Across the Page: Children’s Books 2008


My son’s shelves are filled with children’s books that show both a mother and a father. At this point it’s easy enough to change “mommy and daddy” to “mommy and mama” because he’s only 9 months old and, well, can’t read. Even so, there is something genuinely fulfilling about reading him books that represent his two-mom family. Here are some of our favorites: Lesléa Newman’s classic Heather Has Two Mommies, Kaitlyn Considine’s Emma and Meesha My Boy: A Two Mom Story, and Jennifer Bryan’s The Different Dragon.

Heather Has Two Mommies, written by Lesléa Newman, illustrated by Diana Souza (Alyson Books)

“Heather’s favorite number is two. She has two arms, two legs, two eyes, two ears, two hands, and two feet. She also had two pets: a ginger-colored cat named Gingersnap and a big black dog named Midnight.” And, you guessed it, “Heather also has two mommies: Mama Jane and Mama Kate.”

It’s hard to see why Newman’s classic children’s book caused such a stir when it was first published back in 1989. Heather Has Two Mommies is an engaging, relatively quiet story about a little girl who goes to a playgroup and discovers — shock! — that not all families are alike.

When Heather first arrives at Molly’s house, she has a great time playing with all of the new toys and meeting the other children. During story time, Molly reads a book about a boy whose father is a veterinarian, and Heather admits that she does not have a dad.

It’s a moment of realization. “Did everyone except Heather have a daddy? Heather’s forehead crinkles up, and she begins to cry.”

Molly comforts Heather and explains that she’s lucky to have two mothers, then explains how all the children at the playgroup have different families. Stacy and Joshua have two daddies. Juan has a mommy, a daddy and a brother. Miriam has a mommy and a sister.

The children draw pictures of their families and hang them up on the wall. Molly proclaims that “each family is special. The most important thing about a family is that all the people in it love each other.”

Newman was inspired to write Heather Has Two Mommies for friends who could not find a book that reflected their family. After it was published, she was surprised by the controversy that ensued — she was labeled the most “dangerous writer living in America.”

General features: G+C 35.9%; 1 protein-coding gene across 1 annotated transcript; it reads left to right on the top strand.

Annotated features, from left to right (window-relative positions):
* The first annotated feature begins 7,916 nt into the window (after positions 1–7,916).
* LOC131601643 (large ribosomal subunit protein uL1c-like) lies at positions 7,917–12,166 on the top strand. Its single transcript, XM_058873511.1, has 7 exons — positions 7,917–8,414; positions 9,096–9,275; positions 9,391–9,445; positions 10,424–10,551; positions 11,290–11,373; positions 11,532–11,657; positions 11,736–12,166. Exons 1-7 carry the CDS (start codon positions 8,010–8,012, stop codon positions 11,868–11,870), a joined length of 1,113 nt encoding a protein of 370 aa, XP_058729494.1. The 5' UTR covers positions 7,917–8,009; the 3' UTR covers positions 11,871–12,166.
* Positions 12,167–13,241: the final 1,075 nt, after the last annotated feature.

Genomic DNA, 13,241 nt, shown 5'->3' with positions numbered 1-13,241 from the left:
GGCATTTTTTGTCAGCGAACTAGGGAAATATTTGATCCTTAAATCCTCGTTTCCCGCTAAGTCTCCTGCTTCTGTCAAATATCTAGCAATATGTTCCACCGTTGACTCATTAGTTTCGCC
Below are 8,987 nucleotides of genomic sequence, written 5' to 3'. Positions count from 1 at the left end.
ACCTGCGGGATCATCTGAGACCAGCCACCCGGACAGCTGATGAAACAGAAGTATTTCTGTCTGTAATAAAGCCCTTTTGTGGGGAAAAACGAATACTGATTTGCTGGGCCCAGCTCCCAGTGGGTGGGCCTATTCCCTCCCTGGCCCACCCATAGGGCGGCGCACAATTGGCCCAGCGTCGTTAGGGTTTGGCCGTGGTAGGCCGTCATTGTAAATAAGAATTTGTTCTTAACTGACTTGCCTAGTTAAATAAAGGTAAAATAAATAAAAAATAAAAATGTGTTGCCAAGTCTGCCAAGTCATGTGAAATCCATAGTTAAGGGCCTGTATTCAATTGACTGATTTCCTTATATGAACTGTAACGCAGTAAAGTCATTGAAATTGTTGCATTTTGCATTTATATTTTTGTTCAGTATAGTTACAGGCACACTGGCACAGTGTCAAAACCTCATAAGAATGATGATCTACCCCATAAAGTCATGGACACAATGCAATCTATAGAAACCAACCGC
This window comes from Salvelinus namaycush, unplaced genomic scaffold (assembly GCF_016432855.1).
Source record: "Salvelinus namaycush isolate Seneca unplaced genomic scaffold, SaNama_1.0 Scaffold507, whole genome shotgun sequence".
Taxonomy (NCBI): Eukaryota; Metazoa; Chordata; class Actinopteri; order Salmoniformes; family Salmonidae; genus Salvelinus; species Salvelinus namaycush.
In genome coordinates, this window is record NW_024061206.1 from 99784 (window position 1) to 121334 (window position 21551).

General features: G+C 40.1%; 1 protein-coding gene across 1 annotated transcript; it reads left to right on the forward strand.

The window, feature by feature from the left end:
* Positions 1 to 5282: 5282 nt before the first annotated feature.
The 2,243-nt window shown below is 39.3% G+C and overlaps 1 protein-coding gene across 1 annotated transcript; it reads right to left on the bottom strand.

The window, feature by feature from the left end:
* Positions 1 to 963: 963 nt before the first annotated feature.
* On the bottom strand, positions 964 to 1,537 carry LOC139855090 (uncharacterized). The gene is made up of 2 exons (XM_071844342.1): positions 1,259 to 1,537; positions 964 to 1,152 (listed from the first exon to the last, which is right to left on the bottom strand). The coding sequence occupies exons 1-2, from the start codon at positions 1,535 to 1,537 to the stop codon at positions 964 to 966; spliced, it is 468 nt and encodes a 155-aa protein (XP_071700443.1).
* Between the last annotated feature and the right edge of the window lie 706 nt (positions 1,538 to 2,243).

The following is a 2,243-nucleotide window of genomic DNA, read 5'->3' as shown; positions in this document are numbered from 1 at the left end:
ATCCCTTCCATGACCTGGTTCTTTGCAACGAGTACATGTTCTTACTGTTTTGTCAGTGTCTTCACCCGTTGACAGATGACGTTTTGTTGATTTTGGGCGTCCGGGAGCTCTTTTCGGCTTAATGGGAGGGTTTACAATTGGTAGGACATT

The reaction was extreme. Books were stolen off of library shelves. The title was removed from the Rainbow Curriculum in New York City. It was called “evidence of the militant homosexual agenda.”

Newman accepted the challenge to write this book, she explained, “to create a book that would help children with lesbian mothers feel good about themselves and their family.” Over a decade later, it is still relevant.

Emma and Meesha My Boy: A Two-Mom Story, written by Kaitlyn Considine, illustrated by Binny Hobbs (Two Mom Books)

Kaitlyn Considine’s Emma and Meesha My Boy is a fun little book about a girl and her cat, whom she calls Meesha My Boy. The prose is playful and filled with rhymes, and Binny Hobbs’ illustrations are bright and cheerful.

Emma can’t get away with much throughout the story. She’s yelled at for just about everything she tries to do with poor Meesha My Boy — playing with him like a toy, picking him up, putting him in a dress, giving him a bit of her lollipop, painting his fur brown — until she finally learns how to play nice. “It was good to hear YES, instead of hearing NO.”

The fact that Emma has two moms is simply background information. The only explanation comes on the second page: “Just so you know who’s who let me tell you that one of the moms is mama and the other is mommy. That makes two.”

Published over a decade after Newman’s classic, Emma and Meesha My Boy: A Two Mom Story shows how far we’ve come in this genre of children’s books.

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